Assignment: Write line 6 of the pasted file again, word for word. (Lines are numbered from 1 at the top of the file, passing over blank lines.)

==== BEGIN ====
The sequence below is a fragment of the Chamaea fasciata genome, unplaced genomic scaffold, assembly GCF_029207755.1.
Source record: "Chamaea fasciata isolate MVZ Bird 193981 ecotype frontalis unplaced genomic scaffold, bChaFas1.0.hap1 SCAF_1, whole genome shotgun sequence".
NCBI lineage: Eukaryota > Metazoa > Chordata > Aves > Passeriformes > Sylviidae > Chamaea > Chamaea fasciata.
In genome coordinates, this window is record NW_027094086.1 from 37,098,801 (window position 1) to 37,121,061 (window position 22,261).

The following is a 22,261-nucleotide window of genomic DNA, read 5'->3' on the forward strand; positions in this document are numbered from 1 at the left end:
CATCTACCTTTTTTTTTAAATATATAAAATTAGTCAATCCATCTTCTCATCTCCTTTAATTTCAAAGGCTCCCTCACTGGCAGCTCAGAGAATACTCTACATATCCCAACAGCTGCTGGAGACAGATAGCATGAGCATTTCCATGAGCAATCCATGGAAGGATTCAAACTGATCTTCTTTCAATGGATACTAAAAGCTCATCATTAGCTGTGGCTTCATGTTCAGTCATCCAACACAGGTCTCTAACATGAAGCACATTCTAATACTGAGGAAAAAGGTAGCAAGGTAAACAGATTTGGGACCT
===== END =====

CATCTACCTTTTTTTTTAAATATATAAAATTAGTCAATCCATCTTCTCATCTCCTTTAATTTCAAAGGCTCCCTCACTGGCAGCTCAGAGAATACTCTACATATCCCAACAGCTGCTGGAGACAGATAGCATGAGCATTTCCATGAGCAATCCATGGAAGGATTCAAACTGATCTTCTTTCAATGGATACTAAAAGCTCATCATTAGCTGTGGCTTCATGTTCAGTCATCCAACACAGGTCTCTAACATGAAGCACATTCTAATACTGAGGAAAAAGGTAGCAAGGTAAACAGATTTGGGACCT